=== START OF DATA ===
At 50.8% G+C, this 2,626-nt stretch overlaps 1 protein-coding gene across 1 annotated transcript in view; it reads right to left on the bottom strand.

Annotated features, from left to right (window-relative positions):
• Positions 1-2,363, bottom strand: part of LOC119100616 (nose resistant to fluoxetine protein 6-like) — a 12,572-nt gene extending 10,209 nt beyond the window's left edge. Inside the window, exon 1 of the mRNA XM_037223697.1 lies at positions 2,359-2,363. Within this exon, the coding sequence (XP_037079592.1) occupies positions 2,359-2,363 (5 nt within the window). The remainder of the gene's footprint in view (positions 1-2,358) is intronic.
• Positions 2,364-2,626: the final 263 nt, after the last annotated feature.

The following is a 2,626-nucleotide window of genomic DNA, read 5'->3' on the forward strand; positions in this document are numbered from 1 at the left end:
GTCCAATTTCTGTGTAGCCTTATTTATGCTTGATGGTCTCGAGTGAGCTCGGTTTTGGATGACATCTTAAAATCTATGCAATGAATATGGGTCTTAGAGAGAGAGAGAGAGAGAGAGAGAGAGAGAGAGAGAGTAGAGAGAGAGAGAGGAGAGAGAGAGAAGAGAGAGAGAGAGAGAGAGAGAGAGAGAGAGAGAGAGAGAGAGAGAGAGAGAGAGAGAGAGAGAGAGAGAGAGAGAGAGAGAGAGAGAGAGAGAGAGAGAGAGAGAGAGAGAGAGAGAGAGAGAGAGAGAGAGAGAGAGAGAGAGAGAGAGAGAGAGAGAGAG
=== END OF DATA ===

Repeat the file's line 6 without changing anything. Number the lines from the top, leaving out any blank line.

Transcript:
GTCCAATTTCTGTGTAGCCTTATTTATGCTTGATGGTCTCGAGTGAGCTCGGTTTTGGATGACATCTTAAAATCTATGCAATGAATATGGGTCTTAGAGAGAGAGAGAGAGAGAGAGAGAGAGAGAGAGAGAGTAGAGAGAGAGAGAGGAGAGAGAGAGAAGAGAGAGAGAGAGAGAGAGAGAGAGAGAGAGAGAGAGAGAGAGAGAGAGAGAGAGAGAGAGAGAGAGAGAGAGAGAGAGAGAGAGAGAGAGAGAGAGAGAGAGAGAGAGAGAGAGAGAGAGAGAGAGAGAGAGAGAGAGAGAGAGAGAGAGAGAGAGAGAGAG